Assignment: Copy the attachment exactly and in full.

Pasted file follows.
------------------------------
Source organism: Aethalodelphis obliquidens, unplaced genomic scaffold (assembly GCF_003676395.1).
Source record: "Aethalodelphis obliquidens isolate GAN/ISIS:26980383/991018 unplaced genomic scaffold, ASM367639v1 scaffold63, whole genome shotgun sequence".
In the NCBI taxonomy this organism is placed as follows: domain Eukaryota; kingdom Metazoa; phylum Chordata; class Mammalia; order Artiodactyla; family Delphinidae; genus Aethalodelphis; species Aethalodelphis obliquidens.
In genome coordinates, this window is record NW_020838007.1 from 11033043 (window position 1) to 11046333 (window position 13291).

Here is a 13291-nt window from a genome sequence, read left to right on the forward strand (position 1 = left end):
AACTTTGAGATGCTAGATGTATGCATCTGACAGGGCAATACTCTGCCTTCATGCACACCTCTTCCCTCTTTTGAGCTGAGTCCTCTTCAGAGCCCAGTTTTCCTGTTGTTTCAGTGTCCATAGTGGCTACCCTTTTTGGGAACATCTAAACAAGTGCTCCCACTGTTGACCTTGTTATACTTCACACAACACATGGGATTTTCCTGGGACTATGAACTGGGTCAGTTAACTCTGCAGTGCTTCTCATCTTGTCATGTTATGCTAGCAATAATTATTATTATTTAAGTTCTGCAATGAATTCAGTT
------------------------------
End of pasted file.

Source organism: Aethalodelphis obliquidens, unplaced genomic scaffold (assembly GCF_003676395.1).
Source record: "Aethalodelphis obliquidens isolate GAN/ISIS:26980383/991018 unplaced genomic scaffold, ASM367639v1 scaffold63, whole genome shotgun sequence".
In the NCBI taxonomy this organism is placed as follows: domain Eukaryota; kingdom Metazoa; phylum Chordata; class Mammalia; order Artiodactyla; family Delphinidae; genus Aethalodelphis; species Aethalodelphis obliquidens.
In genome coordinates, this window is record NW_020838007.1 from 11033043 (window position 1) to 11046333 (window position 13291).

Here is a 13291-nt window from a genome sequence, read left to right on the forward strand (position 1 = left end):
AACTTTGAGATGCTAGATGTATGCATCTGACAGGGCAATACTCTGCCTTCATGCACACCTCTTCCCTCTTTTGAGCTGAGTCCTCTTCAGAGCCCAGTTTTCCTGTTGTTTCAGTGTCCATAGTGGCTACCCTTTTTGGGAACATCTAAACAAGTGCTCCCACTGTTGACCTTGTTATACTTCACACAACACATGGGATTTTCCTGGGACTATGAACTGGGTCAGTTAACTCTGCAGTGCTTCTCATCTTGTCATGTTATGCTAGCAATAATTATTATTATTTAAGTTCTGCAATGAATTCAGTT